2 wounded as rockets continue to fall

Casualties in light condition as 20 rockets hit Israel Saturday; Barak: Situation won't go on for long.

kassam victim 224.88 (photo credit:)
kassam victim 224.88
(photo credit: )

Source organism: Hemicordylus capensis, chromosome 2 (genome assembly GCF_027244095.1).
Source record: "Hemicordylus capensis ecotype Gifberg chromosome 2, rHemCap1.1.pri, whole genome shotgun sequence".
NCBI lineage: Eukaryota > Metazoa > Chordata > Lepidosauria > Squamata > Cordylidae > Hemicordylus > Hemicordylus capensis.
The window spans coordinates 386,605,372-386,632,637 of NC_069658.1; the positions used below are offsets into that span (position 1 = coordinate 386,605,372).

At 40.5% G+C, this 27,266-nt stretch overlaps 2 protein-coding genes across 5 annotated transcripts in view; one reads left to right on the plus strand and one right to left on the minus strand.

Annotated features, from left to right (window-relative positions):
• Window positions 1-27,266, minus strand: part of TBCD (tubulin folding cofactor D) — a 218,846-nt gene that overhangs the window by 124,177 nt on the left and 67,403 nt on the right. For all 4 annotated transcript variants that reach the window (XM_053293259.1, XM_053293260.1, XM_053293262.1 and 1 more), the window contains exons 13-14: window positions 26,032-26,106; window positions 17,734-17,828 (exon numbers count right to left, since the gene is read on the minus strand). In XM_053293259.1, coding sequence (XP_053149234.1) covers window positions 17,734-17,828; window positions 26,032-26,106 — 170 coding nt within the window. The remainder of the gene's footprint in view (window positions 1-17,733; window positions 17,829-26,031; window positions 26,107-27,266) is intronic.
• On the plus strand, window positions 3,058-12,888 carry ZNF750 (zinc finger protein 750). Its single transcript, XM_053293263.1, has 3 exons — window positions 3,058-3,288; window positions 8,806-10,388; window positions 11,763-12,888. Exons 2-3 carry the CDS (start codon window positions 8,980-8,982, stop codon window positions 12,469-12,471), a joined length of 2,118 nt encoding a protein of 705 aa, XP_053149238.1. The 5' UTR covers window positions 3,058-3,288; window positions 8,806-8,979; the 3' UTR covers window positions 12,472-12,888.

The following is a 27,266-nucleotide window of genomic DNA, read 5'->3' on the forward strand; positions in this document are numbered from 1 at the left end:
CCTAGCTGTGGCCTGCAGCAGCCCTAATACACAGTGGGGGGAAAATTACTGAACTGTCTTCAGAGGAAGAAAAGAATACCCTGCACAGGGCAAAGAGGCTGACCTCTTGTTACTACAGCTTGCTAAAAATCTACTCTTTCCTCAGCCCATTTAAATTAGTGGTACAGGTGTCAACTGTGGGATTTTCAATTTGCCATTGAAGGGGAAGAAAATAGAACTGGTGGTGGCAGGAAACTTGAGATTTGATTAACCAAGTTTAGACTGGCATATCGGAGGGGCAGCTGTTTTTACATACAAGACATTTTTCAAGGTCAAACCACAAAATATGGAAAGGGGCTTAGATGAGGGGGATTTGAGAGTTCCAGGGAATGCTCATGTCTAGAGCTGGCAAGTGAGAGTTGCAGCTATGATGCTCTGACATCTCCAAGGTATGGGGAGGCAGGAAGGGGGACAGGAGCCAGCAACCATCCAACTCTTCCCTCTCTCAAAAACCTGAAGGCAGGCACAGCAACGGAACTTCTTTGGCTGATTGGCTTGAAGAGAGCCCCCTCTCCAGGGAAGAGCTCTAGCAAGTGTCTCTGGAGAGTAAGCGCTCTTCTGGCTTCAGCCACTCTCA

Fighting between the IDF and Hamas gunmen escalated over the weekend, after a resident of Kibbutz Kfar Aza near the northern Gaza Strip was killed by a mortar shell on Friday evening. Jimmy Kedoshim, 48, was fatally wounded by a mortar shell as he was gardening in his front yard. Hamas radio announced Friday night that the group took responsibility for the attack. On Saturday, the Islamist group fired more than 20 rockets at the western Negev, wounding several people and damaging numerous buildings and courtyard areas, after five Hamas gunmen were killed and six wounded in air strikes on Hamas police stations in Khan Yunis and Rafah, the IDF said. The army said it "targeted and identified hitting two posts of the Hamas terrorist organization in the southern Gaza Strip." The strikes were carried out following the continuous firing of rockets and mortar shells at Israeli communities in the western Negev, the IDF said. Kedoshim's funeral will be held at 3:45 p.m. on Sunday at the Kfar Aza cemetery. Kedoshim, a national champion in engine-powered paragliding, first came to the kibbutz 30 years ago as a member of a youth group and later settled there, marrying and fathering three children. This is the first death caused by mortar fire since Israel withdrew from Gaza in 2005. It raised the death toll to more than a dozen Israelis killed by projectile fire. Three others were wounded in the attack on Kfar Aza, one moderately and two lightly. Magen David Adom teams treated a number of people for shock, and several buildings were damaged. Two people were lightly wounded from shrapnel on Saturday evening when two Kassam rockets fired from the Gaza Strip hit Sderot. Earlier, two Sderot residents were treated for shock as rockets hit the Sha'ar Hanegev region. One Kassam damaged a building at Sapir Academic College outside Sderot, and another hit next to a synagogue, according to military sources. A third rocket struck a home in Sderot. The remaining rockets hit open areas. Hamas's military wing, Izzadin Kassam, claimed responsibility for the Saturday morning rocket fire, saying it came in response to IAF attacks on Hamas targets in Gaza overnight. On Friday, three Kassam rockets and four mortar shells hit the western Negev. One man was lightly wounded and was taken to Ashkelon's Barzilai Hospital. A vehicle was also damaged by a rocket in the Ashkelon area. The fighting threatened Egyptian efforts to broker a cease-fire on the Gaza-Israel border. Defense Minister Ehud Barak visited Kibbutz Kfar Aza on Saturday, meeting with with Sha'ar Hanegev Regional Council head Alon Shoster, Eshkol Regional Council head Haim Yelin, MK Shai Hermesh (Kadima) and kibbutz members. Hermesh and the two council heads told Barak that something needed to be done about the constant mortar and Kassam fire in the region. They said they believed that the solution to the problem was an "aggressive weapon" that would protect against the various types of Kassams and mortar shells. "The residents should not be expected to be in the line of fire," the three politicians said, "and the citizens can't be the ones to give an answer." Barak assured them that "the situation will not continue for long," Army Radio reported. Prime Minister Ehud Olmert asked Hermesh on Friday to express his condolences to members of the kibbutz, the MK told Israel Radio. In Gaza, Palestinian officials said they turned off two of three turbines at a power plant that provides electricity to hundreds of thousands of Gazans. Energy official Kaanan Obeid said Israel - the sole supplier of Gaza's fuel - hadn't provided enough diesel to run the power plant. An IDF spokesman said Israel didn't deliver as much fuel as planned to Gaza this week because Palestinians attacked the Nahal Oz crossing, which Israel used to deliver the diesel. It was not immediately clear if the power station had actually run out of fuel or whether Hamas wanted to exaggerate the impression of crisis. Government spokesman David Baker denied Israel was to blame for the electricity cutback. "Israel continues to supply fuel and vital humanitarian goods to Gaza," Baker said. "There is no logical reason for this fuel plant to be shut down. This is another example of Hamas orchestrating an artificial crisis for its own political aims, and once again Hamas is showing a complete disregard for the welfare of the Palestinian people." In the West Bank, nine Palestinians were shot in clashes with IDF troops after youths threw rocks and firebombs at army jeeps, medics said. A military spokeswoman said the violence broke out after Palestinian youths in Jaba noticed that a military jeep had broken down. The attacks continued after reinforcements were called in for the disabled patrol, and soldiers responded by firing live rounds in the air, rubber-coated bullets and tear gas, she said. AP contributed to this report